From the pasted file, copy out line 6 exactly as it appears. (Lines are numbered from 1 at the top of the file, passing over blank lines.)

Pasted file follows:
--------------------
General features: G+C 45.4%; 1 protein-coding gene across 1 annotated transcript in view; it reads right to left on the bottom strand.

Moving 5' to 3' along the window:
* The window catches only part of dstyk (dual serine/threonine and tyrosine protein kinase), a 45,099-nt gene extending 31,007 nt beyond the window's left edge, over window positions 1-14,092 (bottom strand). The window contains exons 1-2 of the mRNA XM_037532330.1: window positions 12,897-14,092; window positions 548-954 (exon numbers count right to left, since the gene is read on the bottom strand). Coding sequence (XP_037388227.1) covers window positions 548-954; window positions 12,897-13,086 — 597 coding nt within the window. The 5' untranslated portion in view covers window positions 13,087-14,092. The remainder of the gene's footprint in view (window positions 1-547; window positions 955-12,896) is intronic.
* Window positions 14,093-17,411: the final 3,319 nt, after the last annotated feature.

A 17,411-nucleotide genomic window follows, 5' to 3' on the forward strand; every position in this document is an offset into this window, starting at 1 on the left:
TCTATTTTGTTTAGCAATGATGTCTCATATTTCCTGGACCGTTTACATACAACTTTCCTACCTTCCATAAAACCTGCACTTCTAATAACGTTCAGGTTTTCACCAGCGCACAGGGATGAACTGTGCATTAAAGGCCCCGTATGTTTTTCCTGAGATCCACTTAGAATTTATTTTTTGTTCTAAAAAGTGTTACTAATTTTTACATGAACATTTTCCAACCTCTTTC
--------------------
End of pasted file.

TCTATTTTGTTTAGCAATGATGTCTCATATTTCCTGGACCGTTTACATACAACTTTCCTACCTTCCATAAAACCTGCACTTCTAATAACGTTCAGGTTTTCACCAGCGCACAGGGATGAACTGTGCATTAAAGGCCCCGTATGTTTTTCCTGAGATCCACTTAGAATTTATTTTTTGTTCTAAAAAGTGTTACTAATTTTTACATGAACATTTTCCAACCTCTTTC